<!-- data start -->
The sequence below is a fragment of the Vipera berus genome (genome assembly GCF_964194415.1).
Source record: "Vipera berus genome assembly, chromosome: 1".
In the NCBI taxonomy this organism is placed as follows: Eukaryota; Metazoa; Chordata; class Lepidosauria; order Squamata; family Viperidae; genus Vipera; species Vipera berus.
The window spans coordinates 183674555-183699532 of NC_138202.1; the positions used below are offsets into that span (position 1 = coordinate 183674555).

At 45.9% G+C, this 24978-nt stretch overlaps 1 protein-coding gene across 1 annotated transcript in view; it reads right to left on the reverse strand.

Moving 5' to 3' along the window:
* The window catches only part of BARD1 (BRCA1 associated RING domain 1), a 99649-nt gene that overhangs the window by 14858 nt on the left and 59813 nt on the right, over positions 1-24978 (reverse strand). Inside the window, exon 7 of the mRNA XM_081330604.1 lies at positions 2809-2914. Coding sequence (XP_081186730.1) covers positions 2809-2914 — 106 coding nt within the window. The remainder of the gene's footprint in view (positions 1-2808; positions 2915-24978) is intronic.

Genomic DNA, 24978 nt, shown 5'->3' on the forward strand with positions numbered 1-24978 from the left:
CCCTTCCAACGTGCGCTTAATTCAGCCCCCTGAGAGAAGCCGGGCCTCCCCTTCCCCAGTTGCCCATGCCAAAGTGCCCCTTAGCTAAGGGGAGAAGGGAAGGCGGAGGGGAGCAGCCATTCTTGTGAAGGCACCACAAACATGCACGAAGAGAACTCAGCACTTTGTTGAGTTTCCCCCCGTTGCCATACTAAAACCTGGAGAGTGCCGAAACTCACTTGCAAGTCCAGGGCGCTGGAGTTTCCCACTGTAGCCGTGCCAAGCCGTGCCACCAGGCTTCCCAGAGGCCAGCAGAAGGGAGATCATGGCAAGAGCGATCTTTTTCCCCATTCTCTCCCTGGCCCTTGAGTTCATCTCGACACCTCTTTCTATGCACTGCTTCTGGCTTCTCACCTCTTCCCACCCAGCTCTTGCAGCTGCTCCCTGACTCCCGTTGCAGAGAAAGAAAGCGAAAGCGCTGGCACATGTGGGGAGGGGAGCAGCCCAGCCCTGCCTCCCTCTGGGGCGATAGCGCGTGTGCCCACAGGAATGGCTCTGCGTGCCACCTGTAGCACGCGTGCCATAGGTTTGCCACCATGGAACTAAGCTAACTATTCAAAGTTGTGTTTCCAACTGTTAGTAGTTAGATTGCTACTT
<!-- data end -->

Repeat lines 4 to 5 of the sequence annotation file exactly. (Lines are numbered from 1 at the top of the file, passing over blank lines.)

The window spans coordinates 183674555-183699532 of NC_138202.1; the positions used below are offsets into that span (position 1 = coordinate 183674555).

At 45.9% G+C, this 24978-nt stretch overlaps 1 protein-coding gene across 1 annotated transcript in view; it reads right to left on the reverse strand.